By Alexa Dumas
“It was up to him to pay back to the world in beauty and caring what Leslie had loaned him in vision and strength.”
Imagination is one of the largest aspects of childhood. These creative and fantastical elements allow children to think outside the limitations of their world. Children’s playful and imaginative nature greatly align with Katherine Paterson’s 1977 novel “Bridge to Terabithia,” explains how children creatively deal with obstacles in their lives.
“Bridge to Terabithia” follows the friendship between Jesse Aarons and Leslie Burke, as they navigate through their lives as fifth graders. Although seemingly surface-level, Jesse takes on hefty chores on his family’s farm, while also taking care of his sisters. Leslie, on the other hand, is new to rural Virginia and wants to be seen as an equal to her male classmates.
Jesse and Leslie’s friendship begins as an unlikely match, as they appear to be opposites. Once Jesse notices that Leslie rides the bus with him and his sisters, he slowly starts to open up to her. They become friends when Leslie wants to join the footrace during recess. The only problem is that Leslie is a girl, and the boys don’t let her try. However, Jesse wants Leslie to be able to participate, so Leslie runs and gains the title of the fastest fifth grader.
These challenges can change how a child sees the world. Leslie and Jesse choose to escape from their challenges to a fantastical place called Terabithia. Although Terabithia sounds like a real magical realm, in reality, it is just a space within the woods near Jesse and Leslie’s homes.
To cross into Terabithia, the children use a rope swing to hop from one side of a small creek to the other. Mirrored like C.S. Lewis’ infamous Narnia, Terabithia is a place for the pair of friends to be themselves and create a fantastical world of their own. Jesse is a budding artist, so he creates a map of their fantasy world, while Leslie uses her storytelling skills to craft the two children into Terabithia royalty.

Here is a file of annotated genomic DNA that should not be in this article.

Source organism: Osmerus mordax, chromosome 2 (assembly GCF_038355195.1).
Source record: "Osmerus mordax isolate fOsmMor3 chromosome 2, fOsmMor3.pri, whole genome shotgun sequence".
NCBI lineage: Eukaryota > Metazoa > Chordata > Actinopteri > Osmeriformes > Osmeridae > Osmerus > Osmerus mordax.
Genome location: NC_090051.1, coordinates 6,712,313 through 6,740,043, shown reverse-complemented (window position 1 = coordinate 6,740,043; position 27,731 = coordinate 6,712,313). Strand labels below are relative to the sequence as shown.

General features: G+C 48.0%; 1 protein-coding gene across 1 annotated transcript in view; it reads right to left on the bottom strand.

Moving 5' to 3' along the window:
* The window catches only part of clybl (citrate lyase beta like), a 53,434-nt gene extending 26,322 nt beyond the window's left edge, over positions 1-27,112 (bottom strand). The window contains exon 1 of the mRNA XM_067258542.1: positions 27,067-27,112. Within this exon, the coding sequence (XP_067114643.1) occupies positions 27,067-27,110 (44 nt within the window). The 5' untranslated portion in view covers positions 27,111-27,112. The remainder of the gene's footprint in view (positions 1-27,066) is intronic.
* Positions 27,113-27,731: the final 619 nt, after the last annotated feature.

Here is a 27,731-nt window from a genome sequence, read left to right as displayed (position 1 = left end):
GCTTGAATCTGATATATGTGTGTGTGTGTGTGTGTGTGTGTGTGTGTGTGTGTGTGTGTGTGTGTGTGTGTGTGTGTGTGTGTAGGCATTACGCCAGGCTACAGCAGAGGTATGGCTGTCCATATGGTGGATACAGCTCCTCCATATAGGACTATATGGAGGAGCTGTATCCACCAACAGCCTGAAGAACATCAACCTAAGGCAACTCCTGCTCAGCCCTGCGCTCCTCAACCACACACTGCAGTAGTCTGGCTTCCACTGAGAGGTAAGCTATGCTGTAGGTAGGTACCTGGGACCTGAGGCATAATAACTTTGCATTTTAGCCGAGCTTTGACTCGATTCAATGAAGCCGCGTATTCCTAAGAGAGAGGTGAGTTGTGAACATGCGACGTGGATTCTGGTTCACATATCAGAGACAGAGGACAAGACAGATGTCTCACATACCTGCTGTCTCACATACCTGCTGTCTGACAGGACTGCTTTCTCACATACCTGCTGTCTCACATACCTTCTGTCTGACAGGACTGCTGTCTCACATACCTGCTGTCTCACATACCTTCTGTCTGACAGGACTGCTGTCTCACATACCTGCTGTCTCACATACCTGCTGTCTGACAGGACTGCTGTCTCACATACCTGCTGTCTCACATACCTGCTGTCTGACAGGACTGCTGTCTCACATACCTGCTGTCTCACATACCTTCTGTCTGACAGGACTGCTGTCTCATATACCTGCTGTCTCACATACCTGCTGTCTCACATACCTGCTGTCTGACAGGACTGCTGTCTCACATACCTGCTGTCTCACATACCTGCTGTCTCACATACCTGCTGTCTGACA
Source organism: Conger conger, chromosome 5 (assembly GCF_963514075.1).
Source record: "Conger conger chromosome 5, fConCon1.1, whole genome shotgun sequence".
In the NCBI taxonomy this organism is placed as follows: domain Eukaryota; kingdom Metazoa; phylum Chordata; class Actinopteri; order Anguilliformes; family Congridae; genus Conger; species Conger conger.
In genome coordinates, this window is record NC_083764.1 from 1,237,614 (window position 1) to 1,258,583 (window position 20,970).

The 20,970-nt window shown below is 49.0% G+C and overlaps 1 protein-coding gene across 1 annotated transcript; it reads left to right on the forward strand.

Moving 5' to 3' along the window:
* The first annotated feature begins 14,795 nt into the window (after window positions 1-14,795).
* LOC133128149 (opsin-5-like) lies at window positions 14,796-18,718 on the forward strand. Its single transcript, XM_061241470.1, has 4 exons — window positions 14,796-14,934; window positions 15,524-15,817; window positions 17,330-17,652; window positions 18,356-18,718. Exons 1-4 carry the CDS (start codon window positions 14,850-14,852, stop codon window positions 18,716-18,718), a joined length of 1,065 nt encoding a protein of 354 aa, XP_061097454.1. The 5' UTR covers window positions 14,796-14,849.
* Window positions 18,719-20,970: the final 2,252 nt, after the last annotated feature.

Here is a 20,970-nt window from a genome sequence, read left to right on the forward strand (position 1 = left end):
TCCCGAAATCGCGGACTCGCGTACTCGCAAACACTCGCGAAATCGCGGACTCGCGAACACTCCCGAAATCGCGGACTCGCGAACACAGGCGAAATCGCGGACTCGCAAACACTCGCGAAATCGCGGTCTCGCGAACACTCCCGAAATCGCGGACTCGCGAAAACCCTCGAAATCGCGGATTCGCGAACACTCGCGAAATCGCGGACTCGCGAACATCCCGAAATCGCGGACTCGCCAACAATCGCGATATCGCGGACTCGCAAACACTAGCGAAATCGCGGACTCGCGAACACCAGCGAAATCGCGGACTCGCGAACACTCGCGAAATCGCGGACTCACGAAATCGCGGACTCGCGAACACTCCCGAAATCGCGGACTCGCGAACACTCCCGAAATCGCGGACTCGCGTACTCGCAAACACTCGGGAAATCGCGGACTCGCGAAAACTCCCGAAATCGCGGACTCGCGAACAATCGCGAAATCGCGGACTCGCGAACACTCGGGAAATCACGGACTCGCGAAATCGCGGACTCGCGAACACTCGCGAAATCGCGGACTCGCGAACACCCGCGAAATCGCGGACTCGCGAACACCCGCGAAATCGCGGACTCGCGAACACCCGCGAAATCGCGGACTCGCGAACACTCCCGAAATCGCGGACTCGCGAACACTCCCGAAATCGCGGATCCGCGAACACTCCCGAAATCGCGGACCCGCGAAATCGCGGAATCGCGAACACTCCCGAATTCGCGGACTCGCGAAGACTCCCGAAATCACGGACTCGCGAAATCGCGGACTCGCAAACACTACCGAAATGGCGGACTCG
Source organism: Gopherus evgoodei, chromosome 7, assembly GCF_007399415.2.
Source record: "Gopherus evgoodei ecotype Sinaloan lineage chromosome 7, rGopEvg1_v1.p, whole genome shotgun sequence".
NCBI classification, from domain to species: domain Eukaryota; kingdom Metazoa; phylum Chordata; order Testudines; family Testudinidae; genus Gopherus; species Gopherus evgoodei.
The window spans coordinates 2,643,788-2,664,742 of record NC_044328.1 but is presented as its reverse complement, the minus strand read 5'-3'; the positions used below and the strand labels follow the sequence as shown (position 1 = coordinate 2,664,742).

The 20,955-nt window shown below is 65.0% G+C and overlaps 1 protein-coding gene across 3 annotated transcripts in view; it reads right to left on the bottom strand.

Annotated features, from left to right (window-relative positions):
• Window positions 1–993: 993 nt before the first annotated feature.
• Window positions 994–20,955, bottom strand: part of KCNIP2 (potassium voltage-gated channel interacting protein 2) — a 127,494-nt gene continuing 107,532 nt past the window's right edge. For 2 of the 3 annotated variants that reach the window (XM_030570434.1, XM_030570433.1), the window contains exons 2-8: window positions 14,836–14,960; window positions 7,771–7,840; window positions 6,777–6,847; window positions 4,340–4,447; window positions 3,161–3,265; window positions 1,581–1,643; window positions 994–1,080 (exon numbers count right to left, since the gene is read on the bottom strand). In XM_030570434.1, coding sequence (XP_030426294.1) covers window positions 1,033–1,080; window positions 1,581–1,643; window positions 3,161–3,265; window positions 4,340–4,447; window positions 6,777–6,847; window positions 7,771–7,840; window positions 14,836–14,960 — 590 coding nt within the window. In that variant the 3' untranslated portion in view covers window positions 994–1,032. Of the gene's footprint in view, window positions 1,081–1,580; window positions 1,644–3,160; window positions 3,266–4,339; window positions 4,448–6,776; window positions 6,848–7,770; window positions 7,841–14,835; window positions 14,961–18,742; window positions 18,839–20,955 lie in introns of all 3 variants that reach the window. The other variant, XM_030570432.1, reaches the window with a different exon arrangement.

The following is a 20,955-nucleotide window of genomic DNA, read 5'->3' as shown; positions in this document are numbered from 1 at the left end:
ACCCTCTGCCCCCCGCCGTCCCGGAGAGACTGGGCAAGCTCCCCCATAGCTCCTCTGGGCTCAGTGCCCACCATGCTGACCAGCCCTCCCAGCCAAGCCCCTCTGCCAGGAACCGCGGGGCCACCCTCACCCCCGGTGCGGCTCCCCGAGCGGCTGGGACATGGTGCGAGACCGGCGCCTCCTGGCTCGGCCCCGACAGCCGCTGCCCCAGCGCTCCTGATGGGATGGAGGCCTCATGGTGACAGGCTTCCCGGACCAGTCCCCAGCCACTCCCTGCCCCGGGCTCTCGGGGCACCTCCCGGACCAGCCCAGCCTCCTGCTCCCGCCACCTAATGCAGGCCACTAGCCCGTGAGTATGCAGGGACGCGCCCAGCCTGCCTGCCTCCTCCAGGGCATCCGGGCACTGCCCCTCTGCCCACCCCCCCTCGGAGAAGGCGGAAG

During one unusually rainy week, Jesse decided not to go to Terabithia with Leslie. Instead, he decided to visit Washington D.C. with his beloved art teacher. He visits a plethora of museums and wants to return home to tell Leslie of his day. This fantasy doesn’t last long, as Leslie dies unexpectedly.
When she falls off the rope and hits her head while trying to cross into Terabithia. The sudden death shocks Jesse, as he now must cope with the loss of his best friend.
Paterson’s novel was written as a way to help children cope with loss in their lives, as grief may be a foreign feeling for some. The beautiful world that Leslie and Jesse create is a happy memory for both Jesse and the reader, as remembering a loved one should contain happy memories.
Although surprising, “Bridge to Terabithia” has been banned or challenged since its publication. The tale of childhood grief has been censored due to suggestions of witchcraft, encouragement of fantasy, profanity, violence and even being anti-religious. People who want to censor “Bridge to Terabithia” seem to miss the point of the text, as they don’t understand the complexities that Paterson helps children understand.
“Bridge to Terabithia” allows children to think about grief and loss in their own lives, while also escaping from the challenges that may plague a child’s life. Paterson’s use of fantasy and imagination creates a sense of wonder for readers, which makes “Bridge to Terabithia” a timeless classic.